Thursday, June 13, 2024

An Infrastructure Focused Budget is Just What This Municipality Needs

Stephen Vance, Editor

Meaford Mayor Barb Clumpus referred to the budget approved by council to be presented at the December 5 statutory public meeting as “remarkable”, however, while it is a very good budget, “remarkable” is not the word I would use.

After all, space travel is pretty remarkable, the fact that we can send photos, videos, and text through the air for someone halfway around the world to receive is remarkable.

Preparing a budget that meets the needs of a municipality while keeping next year’s property tax increase as low as possible isn’t exactly remarkable, it’s appropriate. I’d even say it has been outstanding, but remarkable is a bit of a stretch.

Wordplay aside, there’s no doubt that municipal staff have done a fine job preparing next year’s budget, and they definitely deserve praise (and appreciation) for all that hard work. Council too deserves a pat on the back this time around. We might like to joke at the media table that councillors inevitably spend at times laughably lengthy periods of time discussing and debating tiny-value budget items while hundreds of thousands of dollars can be seemingly glossed over in seconds, but the reality is that this council has been very thorough, they have recognized the need to step up infrastructure spending for roads, bridges, and municipal facilities in order to begin chipping away at the mountain of infrastructure repair and replacement on the horizon, and every single member of council has been very engaged in the process throughout. That’s why we elect them, and while elected representatives are often treated like punching bags by the public (and the media), when they’ve done right by their constituents, they deserve recognition for it.

The budget process this year has been the best I’ve seen in the eight years that I have been covering Meaford council. The amount of information provided to the media and the public has been outstanding, and though not well-attended this year, the fact that three public engagement sessions were held (in the far reaches of our geographically large municipality) early in the process has ensured that if you wanted to be fully informed about the 2017 municipal budget, or if you wanted your thoughts and ideas to be considered by staff and council, there were certainly no barriers, and there was plenty of opportunity. For those unable to make it out to one of the public engagement sessions, municipal staff has dedicated an email address for ratepayers to submit their thoughts and concerns about the budget, and volumes of information have been posted on the municipal website.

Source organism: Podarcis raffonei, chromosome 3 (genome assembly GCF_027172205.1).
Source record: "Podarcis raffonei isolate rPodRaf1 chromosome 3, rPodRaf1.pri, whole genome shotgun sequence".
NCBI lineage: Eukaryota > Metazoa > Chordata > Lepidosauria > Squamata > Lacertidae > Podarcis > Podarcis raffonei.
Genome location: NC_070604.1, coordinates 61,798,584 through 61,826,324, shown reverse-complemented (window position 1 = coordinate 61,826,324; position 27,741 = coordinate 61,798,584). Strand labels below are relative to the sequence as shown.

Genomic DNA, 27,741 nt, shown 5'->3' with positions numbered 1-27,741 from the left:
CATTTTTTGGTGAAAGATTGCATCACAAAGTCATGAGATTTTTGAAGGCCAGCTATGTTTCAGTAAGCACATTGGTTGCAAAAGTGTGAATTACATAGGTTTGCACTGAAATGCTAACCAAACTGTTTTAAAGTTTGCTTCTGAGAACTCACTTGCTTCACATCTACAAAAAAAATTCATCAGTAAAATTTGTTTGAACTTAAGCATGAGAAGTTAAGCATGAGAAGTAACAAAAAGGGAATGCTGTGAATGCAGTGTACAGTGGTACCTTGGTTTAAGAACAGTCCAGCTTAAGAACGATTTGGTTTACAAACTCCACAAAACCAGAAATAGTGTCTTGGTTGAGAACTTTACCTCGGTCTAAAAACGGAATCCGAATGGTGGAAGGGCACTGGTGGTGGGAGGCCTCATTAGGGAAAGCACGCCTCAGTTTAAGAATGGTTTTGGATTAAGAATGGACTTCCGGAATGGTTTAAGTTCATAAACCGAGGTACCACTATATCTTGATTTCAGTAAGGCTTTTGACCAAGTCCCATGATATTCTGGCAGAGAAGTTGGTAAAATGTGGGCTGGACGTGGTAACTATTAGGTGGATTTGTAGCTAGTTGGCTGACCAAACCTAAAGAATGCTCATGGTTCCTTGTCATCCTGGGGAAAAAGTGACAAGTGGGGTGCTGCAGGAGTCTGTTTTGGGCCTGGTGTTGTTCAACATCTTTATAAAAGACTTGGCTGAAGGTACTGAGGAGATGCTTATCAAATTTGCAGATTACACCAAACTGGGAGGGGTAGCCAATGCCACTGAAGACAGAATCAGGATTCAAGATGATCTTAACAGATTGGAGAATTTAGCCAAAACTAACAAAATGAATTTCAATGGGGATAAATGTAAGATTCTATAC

At some point during one of the many budget meetings held over the past few months, Meaford’s treasurer told council that the budget prepared by staff will “get you everything you need, and nothing you want.” Given the times, that is exactly the kind of budget we need. There are no frills of any significance in the budget that will be presented to the public on December 5. There are no pet projects, there are no empire-building initiatives. This budget is infrastructure-focused, and it’s otherwise bare-boned. Municipal staff even managed to reduce the base budget by more than $200,000 (1.8 percent) when compared to last year, allowing for even more funds to be redirected to infrastructure needs.

In all the years I’ve covered Meaford’s council, by far the most common complaint I have heard, meeting after meeting, month after month, year after year, is “our roads need to be fixed!” Well, municipal staff and council have taken a major step in the right direction on that front. Finding more money for roads and bridges in particular has been the top priority for council and staff, and the budget they have come up with is evidence of that fact.

Is your crumbling road going to be fixed tomorrow? No. Like virtually every other municipality in the province, Meaford is facing tens of millions of dollars in required road-work, tens of millions more for bridge infrastructure repair and replacement, and millions more still for water and wastewater infrastructure needs, so the road crew might not be outside your house tomorrow, but they are on the way.

As I have written recently, I would just caution everyone to enjoy this year’s “small” 2.963 percent property tax increase. If we want to keep all of that wonderful infrastructure, it’s going to take more than three percent annual increases to do so in the years to come. If we were able to tackle our mind-bogglingly huge infrastructure deficit with just three percent increases in the coming years, now that would be remarkable – but it isn’t going to happen.

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